Palisade Township was formerly a part of the township of Hackensack. By the division of the old township of Hackensack and the creation of the three new townships of Ridgefield, Englewood and Palisade, it is thought that the people of the last mentioned township were the most fortunate of the trio in the choice of so significant a name. The Palisades of the Hudson have been a great attraction to every traveler since Hendrick Hudson, in 1609, discovered the might river which bears his name, regarded as one of the marvelous natural wonders of the American continent. Rising abruptly from the western shore of the Hudson far below, this precipitous wall of rocks forms the eastern boundary of the townships of Ridgefield, Englewood, Palisade and Harrington to the State line. So any of these township might fitly have the name Palisade.
Near Weehawken the height of the Palisades is about 300 feet above the river, and gradually rising to 540 feet near its northern terminus. Doubtless this precipice rose at first directly from the river's edge, but time has formed an accumulation of broken rock at the base of the cliff, as though to protect the deep foundations beneath the mighty river. The Palisades range continues in precipitous heights and rocky bluffs along the river to Haverstraw, just south of the Highlands, then sweeps back from the river, rearing itself again in massive columns to the northwest and the west to a height of from 300 to 800 feet. The range diverging to the westward, forms the high ridge back of Jersey City, and drops below the surface at Bergen Point, only to reappear again beneath the soil of Staten Island, and from thence its deep foundations may extend far out into the ocean. A few years ago there being grave danger of the Palisades being despoiled by the manipulations of stone quarries at Alpine and other points along the range in blasting the rocks asunder, an Inter-State Park Commission was established by the Legislatures of the States of New Jersey and New York to protect the property, each of the two States being represented by five commissioners. They have laid out what is known as an Inter-State Park as a public playground, extending from Fort Lee along the Palisades into New York State. The park has become a popular resort for parties desirous of enjoying an outing in a spot offering such delightful scenic attractions.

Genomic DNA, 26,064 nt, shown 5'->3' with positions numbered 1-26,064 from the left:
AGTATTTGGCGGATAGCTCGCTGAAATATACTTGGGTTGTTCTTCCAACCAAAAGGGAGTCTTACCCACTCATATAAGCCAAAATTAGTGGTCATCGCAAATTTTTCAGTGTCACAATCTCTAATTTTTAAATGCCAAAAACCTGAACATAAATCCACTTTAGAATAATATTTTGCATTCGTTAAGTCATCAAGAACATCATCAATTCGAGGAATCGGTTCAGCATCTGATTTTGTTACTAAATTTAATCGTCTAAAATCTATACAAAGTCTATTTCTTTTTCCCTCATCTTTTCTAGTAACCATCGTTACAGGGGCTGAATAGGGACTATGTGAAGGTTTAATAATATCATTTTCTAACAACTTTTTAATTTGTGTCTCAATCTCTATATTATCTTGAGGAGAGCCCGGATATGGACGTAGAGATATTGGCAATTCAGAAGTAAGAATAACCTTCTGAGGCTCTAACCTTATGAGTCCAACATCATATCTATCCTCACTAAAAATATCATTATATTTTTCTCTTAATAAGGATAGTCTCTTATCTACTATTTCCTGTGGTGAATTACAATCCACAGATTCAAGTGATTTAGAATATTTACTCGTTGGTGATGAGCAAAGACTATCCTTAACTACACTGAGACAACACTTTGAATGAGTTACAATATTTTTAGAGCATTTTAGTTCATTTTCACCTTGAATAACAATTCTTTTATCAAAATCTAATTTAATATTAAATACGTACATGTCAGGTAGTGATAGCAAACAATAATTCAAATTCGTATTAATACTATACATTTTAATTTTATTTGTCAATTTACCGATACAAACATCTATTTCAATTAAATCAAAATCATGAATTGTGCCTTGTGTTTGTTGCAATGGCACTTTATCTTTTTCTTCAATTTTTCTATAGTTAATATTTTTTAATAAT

Among the early settlers in that portion of Old Hackensack township embraced in Palisade township were the ancestors of George Huyler, residing at Tenafly, which is now a borough. The homestead of Mr. Huyler, residing at Tenafly, which is now a borough. The homestead of Mr. Huyler at Tenafly was built and occupied by his grandfather, John Huyler. The land was formerly the forfeited estate of John Eckerson, and was sold for L1658, York money. John Huyler owned the premises in question to 1818, when it descended to his son Peter, who was born in 1780, and died in 1872, aged ninety-two years.
Samuel Demarest, another of the old timers of Bergen county, settled at Schraalenburgh, purchased a large tract of land, engaged in farming, and had several children, one of whom was Peter, who married and located in Harrington township about 1700, and had two sons: Samuel and John. Samuel in turn married Margaret Brinkerhoff, settled in Palisade township, and left a long line of descendants.
The Demarests settled very early in the township. In the ancestral line of Ralph S. Demarest was Samuel, born in 1724, and died March 14, 1808. His children were: Peter, Henry, Cornelius, Roelof, Maria and Ann. Roelof, the father of Ralph S., was born August 23, 1756, and died September 4, 1814. He was a freeholder in the old township of Hackensack.
The Lozier family settled here in the latter part of the seventeenth century. Daniel Lozier was born in 1707 and died in 1792.
The Zabriskies descended from the original ancestor, who settled in Palisade in the seventeenth century, and have resided in the township ever since.